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Serious The Buffalo Bills entered the 2018 season with plenty of
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The Buffalo Bills entered the 2018 season with plenty of #1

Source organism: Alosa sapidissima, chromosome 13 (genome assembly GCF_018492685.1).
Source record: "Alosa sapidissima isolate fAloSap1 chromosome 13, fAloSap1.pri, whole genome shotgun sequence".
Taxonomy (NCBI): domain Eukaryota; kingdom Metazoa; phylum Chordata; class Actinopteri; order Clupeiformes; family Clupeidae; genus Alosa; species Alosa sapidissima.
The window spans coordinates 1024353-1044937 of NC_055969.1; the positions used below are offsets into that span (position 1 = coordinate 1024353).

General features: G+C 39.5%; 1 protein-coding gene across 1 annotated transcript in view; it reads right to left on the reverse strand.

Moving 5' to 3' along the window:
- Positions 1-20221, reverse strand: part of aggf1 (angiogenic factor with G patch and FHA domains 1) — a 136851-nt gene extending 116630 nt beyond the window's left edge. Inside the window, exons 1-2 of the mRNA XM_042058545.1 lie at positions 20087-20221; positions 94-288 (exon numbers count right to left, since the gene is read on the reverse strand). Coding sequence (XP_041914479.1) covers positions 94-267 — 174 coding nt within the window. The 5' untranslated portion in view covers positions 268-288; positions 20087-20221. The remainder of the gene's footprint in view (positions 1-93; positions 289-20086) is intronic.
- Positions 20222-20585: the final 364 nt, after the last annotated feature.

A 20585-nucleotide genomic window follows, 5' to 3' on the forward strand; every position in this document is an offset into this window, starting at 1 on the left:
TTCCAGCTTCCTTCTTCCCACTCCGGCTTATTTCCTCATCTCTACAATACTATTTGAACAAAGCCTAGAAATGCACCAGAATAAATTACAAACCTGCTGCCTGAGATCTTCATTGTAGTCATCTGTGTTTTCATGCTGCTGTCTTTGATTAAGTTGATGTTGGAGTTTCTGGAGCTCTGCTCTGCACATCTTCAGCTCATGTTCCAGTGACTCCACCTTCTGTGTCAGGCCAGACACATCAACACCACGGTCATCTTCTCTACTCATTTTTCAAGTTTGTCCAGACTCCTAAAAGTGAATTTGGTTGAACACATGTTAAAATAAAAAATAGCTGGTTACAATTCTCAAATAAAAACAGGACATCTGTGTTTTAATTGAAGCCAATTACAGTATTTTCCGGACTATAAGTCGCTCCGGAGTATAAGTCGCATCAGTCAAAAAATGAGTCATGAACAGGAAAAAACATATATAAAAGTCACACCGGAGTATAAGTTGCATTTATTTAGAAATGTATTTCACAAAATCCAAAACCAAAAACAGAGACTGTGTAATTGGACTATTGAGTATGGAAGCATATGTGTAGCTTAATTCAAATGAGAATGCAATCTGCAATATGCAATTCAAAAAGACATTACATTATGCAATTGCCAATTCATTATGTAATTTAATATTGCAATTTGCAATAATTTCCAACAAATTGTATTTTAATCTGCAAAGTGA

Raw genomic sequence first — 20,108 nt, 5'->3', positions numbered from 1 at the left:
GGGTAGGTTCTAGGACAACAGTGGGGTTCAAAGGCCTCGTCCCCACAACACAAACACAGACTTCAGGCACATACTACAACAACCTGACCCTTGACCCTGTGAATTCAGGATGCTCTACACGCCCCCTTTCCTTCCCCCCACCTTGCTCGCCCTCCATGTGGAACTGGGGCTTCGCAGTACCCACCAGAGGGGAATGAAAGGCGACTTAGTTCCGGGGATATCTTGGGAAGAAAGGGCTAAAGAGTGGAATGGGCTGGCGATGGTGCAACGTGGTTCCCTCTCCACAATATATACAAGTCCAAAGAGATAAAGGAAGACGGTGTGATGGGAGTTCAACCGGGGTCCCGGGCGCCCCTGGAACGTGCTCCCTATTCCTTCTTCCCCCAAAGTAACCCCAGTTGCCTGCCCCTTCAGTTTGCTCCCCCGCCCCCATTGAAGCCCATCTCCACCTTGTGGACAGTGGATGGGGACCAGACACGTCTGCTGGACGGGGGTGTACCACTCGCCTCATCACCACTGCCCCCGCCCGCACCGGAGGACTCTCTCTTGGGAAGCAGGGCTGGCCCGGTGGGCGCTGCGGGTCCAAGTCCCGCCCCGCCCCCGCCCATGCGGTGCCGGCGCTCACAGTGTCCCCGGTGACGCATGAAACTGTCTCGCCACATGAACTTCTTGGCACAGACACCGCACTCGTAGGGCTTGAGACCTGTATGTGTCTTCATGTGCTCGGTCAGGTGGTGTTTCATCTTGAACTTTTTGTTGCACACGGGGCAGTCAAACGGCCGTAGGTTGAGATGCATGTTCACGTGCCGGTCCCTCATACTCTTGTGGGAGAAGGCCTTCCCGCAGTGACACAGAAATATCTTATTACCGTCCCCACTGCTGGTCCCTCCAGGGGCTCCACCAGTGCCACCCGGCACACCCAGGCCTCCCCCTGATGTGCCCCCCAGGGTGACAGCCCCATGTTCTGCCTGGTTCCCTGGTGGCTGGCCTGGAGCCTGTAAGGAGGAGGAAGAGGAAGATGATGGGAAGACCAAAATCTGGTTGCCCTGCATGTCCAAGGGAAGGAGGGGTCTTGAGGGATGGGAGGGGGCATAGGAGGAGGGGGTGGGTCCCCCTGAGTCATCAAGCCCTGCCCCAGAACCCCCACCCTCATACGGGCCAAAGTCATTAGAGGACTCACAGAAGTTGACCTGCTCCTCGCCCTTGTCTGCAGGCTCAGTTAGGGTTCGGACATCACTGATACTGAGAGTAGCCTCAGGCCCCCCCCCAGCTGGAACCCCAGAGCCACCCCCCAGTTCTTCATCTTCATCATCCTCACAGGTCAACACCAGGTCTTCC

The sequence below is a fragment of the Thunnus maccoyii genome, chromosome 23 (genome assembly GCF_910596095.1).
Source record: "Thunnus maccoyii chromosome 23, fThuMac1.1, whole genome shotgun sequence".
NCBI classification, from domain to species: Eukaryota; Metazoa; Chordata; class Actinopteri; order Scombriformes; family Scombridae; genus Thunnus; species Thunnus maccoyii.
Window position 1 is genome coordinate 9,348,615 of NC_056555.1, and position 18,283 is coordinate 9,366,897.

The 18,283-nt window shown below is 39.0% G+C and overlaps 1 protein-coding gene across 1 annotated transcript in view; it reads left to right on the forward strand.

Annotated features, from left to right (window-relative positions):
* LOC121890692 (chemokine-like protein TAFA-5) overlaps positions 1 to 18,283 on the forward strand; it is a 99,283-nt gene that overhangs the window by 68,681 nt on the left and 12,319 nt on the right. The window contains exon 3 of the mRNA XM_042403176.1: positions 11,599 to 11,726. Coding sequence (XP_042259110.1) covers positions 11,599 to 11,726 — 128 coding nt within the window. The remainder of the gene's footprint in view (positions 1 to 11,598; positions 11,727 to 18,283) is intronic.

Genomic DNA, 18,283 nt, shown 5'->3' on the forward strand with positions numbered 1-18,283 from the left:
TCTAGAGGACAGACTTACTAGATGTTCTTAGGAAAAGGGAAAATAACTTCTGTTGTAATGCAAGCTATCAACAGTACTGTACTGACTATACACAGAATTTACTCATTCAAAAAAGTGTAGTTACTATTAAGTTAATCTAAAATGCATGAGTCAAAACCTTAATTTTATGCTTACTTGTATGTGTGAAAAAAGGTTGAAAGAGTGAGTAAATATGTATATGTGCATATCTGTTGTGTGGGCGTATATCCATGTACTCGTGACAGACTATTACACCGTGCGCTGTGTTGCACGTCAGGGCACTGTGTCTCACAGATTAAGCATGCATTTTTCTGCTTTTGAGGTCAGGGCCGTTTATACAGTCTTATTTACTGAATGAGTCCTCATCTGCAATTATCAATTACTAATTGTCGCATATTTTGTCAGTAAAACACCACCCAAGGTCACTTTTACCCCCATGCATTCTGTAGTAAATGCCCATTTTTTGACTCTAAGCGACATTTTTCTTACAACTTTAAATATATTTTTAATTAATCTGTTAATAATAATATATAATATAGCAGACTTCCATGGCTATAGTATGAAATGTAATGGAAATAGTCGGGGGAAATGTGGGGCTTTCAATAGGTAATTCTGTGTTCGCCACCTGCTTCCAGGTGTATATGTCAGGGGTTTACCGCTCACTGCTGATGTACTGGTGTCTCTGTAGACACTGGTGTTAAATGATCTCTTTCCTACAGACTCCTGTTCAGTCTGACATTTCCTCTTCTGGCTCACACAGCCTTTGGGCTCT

questions at the linebacker position. They had a second-year player aiming to build on a solid rookie season. They had a 20-year-old rookie manning the middle linebacker position. And they also had a wily veteran thought by many to be too old to play a majority of the snaps on defense Robert Foster Jersey , too slow to cover players, and too ill a fit at the strong side linebacker position to be a three-down player in the modern NFL.Heading into the 2019 season, the Bills have far fewer questions at the position, thanks mostly to the strong campaigns by the aforementioned trio of starters. If the Bills can add depth and a pipeline player to replace that veteran linchpin, then they can make a strong positional group even stronger.In our latest look at the state of the Bills roster, we look at the linebackers—a group where little turnover is expected heading into next season.Lorenzo AlexanderContract status for 2019: Signed; $3 million cap hit ($3 million dead cap if cut)Age: 35 (36 on 5/31/19)Playing time: 16 games (8 starts), 629 snaps(62.03% of defensive total), 171 ST snaps (38.95%)Key statistics: 74 tackles, 11 tackles for loss, 10 QB hits, 6.5 sacks, 2 interceptions, 9 passes defended, 2 forced fumbles, 1 fumble recoveredThe ageless veteran keeps on playing at a high level. Alexander has been an invaluable leader throughout his time in Buffalo, and general manager Brandon Beane made re-signing him a priority this off-season. Alexander should not be counted out, though the Bills must find a player to develop behind him as a replacement for the 2020 season. Limiting Alexander’s snaps, even if only a bit, could help the veteran to stay fresh and maintain maximum effectiveness. It could also help to prepare his replacement, whomever that may be.Tremaine EdmundsContract status for 2019: Signed; $2,877,169 cap hit ($10,357,809 dead cap if cut)Age: 20 (21 on 5/2/19)Playing time: 15 games (15 starts), 926 snaps (91.32% of defensive total), 71 ST snaps (16.17%)Key statistics: 121 tackles, 5 tackles for loss, 7 QB hits, 2 sacks, 2 interceptions, 12 passes defended, 2 fumbles forcedThe youngest player in the NFL had a tremendous responsibility this season Womens Nick O'Leary Jersey , serving as the Bills’ defensive play-caller and “quarterback” of the defense as the team’s middle linebacker. He rarely came off the field, missing time due to a concussion suffered against the New England Patriots in October, but otherwise was on the field at all times. With 121 total tackles, he was tied with three other players for twelfth in the league in that category. His 12 pass breakups were second among linebackers. If his rookie year is any indication, the second of Buffalo’s first-round draft choices in 2018 has a tremendous future ahead of him.Matt MilanoContract status for 2019: Signed; $710,376 cap hit ($130,754 dead cap if cut)Age: 24 (25 on 7/28/19)Playing time: 13 games (13 starts), 741 snaps (73.08% of defensive snaps), 142 ST snaps (32.35%)Key statistics: 78 tackles, 12 tackles for loss, 3 QB hits, 1 sack, 3 interceptions, 7 passes defended, 3 fumbles recovered Buffalo’s ball-hawking second-year man was having a fantastic season through 13 games, but a broken leg ended his year prematurely. Milano is undersized, but he consistently proves the old cliche that it isn’t the size of the dog in the fight, but the size of the fight in the dog. He is a solid run-stuffer who is especially adept at penetrating rush lanes. He is a strong cover man, able to lock down running backs and tight ends alike. He should be ready for the start of training camp, and he will hopefully pick up right where he left off in 2018.Julian StanfordContract status for 2019: Signed; $1.525 million cap hit ($175,000 dead cap if cut)Age: 28 (29 on 9/2/19)Playing time: 13 games (1 start), 89 snaps (8.78% of defensive total), 225 ST snaps (51.25%)Key statistics: 15 tackles, 1 tackle for loss, 1 QB hit, 1 sack, 1 fumble forced, 1 pass defendedThe veteran filled in at middle linebacker for Edmunds in one game this season, a 41-9 loss against the Chicago Bears. Stanford is primarily a special teams player, and he is solid veteran depth. However, if the Bills feel the need to go younger at the position, he could be the odd man out at the position. Corey ThompsonContract status for 2019: Signed; $570 ,000 cap hit ($0 guaranteed)Age: 25 (26 on 12/23/19)Playing time: 6 games (1 start), 80 snaps (7.89% of defensive total), 104 ST snaps (23.69%)Key statistics: 14 tackles, 1 tackle for loss, 1 QB hit, 1 forced fumbleThompson joined the Bills as an undrafted free agent this year. He is a nice athlete who adds value on special teams, but he struggled at the point of attack against the run in his time filling in for Milano late this season. He will be on the bubble next year.Deon LaceyContract status for 2019: Unsigned; ERFA (per Buffalo News)Age: 28 (29 on 7/18/19)Playing time: 16 games (0 starts), 14 snaps (1.38% of defensive total), 299 ST snaps (68.11%)Key statistics: 7 tacklesWhile Lacey doesn’t exactly fill up the stats line, he does play more on special teams than any other person on Buffalo’s roster. As an exclusive-rights free agent (one that I admittedly missed earlier this off-season, as Spotrac doesn’t have him listed as such), the Bills would be wise to bring him back next season.Positional OutlookThe Bills are set here in terms of the starting lineup heading into 2019. Alexander, Edmunds, and Milano will all reprise their roles barring injury or an unforeseen addition. The team would certainly do well to add a future replacement for Alexander through the draft, which means that one of the three players the team has in reserve could be in jeopardy. With Lacey seeing more special teams snaps than any other Buffalo player in both 2017 and 2018, it’s unlikely that he is the odd man out. If the team decides to go young, they’ll keep Thompson and release Stanford, saving a touch under $1 million in the process. If the team wants to keep Stanford, then they could release Thompson and try to sign him to the practice squad, which is the more likely scenario given Stanford’s versatility and Thompson’s struggles with an expanded role during December.Whatever Buffalo decides to do, they are in a favorable position here. They have their starters, they have their special teams options, but best of all, they have their leader. With Kyle Williams retiring, that final point makes a world of difference. RENTON, Wash. (AP) — Seahawks coach Pete Carroll wanted to be talking about football matters — Seattle’s recommitment to the run game, the addition of two new coordinators, almost anything to do with what happens between the lines.Instead, the league’s oldest coach has spent the past few days processing and discussing the league’s new mandate that players on the field stand for the national anthem. Carroll, his players and those around the NFL are now trying to figure out how to tackle the polarizing topic in the locker room.“We’re going to have to deal with that,” Carroll said. “I was kind of liking the way it was going and so now it’s kind of taken out of the control from the coach and the players and the locker room to a certain extent, so we’re going to have to deal with that. In time Stephen Hauschka Jersey , we’ll figure it out.”Players from Seattle, Buffalo, Denver and New Orleans were among those grappling with how to move forward following the league’s announcement Wednesday of a new national anthem policy, which will fine teams if players on the field are not standing for the anthem. Players wishing to continue demonstrations like the kneeling movement sparked by Colin Kaepernick to protest social injustice will be allowed to remain in the locker room during the anthem.Seattle’s Doug Baldwin had the most striking comments, directed at both the league and President Donald Trump after his remarks to “Fox & Friends” on Thursday saying “maybe you shouldn’t be in the country” if you don’t stand for the anthem.“He’s an idiot. Plain and simple,” Baldwin said. “I respect the man because he’s a human being first and foremost, but he’s just being divisive, which is not surprising. It is what it is. But for him to say anybody who doesn’t follow his viewpoints or his constituents viewpoints should be kicked out of the country is not very empathetic. It’s not very American like, actually, to me. It’s not very patriotic. It’s not what this country was founded upon. It’s kind of ironic to me the President of the United States is contradicting what our country is really built on.”Even normally reserved Seattle quarterback Russell Wilson agreed with the sentiment that the owners’ decision was a message to players to essentially be quiet.“Pretty much. I think that’s part of it. It seems that way,” Wilson said. “But I think a policy right or wrong is not going to fix our problems.”The new policy allows teams to adopt their own workplace rules, which many players interpreted as a backhanded way of subjecting them to fines, suspensions or loss of jobs should they carry on with the protests.Players are also frustrated the league didn’t consult with the players’ association before announcing the policy.“I mean, they weren’t ever going to engage us anyway. When you really think about it, why would we have a say-so?” Denver linebacker Brandon Marshall said. “I think they should have, right, but I guess they don’t look at us like that, to have a say-so or input in this policy.”Others around the league didn’t see the policy as a potential issue.“I’m really not too worried about it. I would expect that everybody’s gonna be out there with their hand over their heart, showing respect to the flag and to the country,” New Orleans quarterback Drew Brees said.But teammate Demario Davis had mixed emotions about the policy. His father served in the military, but he also understands why players have been protesting.“I just think that when you love something — you care about it — you want to work to get it right. I love my children. When they do wrong things, I’m going to let them know they’re doing wrong things. I’m not just going to sweep it under the rug because I love them,” Davis said.“I think that’s the difference between patriotism and nationalism. Nationalism is loving your country just to love it, you know, even when it’s right or wrong, you’re going to take the side of your country. Patriotism is loving it enough to sacrifice for it, but also to call it (out) when it’s wrong.“The people who are speaking up for the people who are hurting have a deep love and devotion for our country. That’s kind of gotten misconstrued at times. But it’s important for people to understand that.”The decision by the owners was an attempt to quell a firestorm by moving protests away from the public eye and potentially lure back disgruntled fans. But in the process they may have disgruntled their employees and rekindled what appeared to be an issue that was dying down.“With this policy, with the inflammatory statement that Roger Goodell put out (Wednesday) again you opened the door for response and again to my point earlier, I think they missed it on that one,” Baldwin said.——AP Pro Football Writer Arnie Stapleton and AP Sports Writer Brett Martel contributed to this report.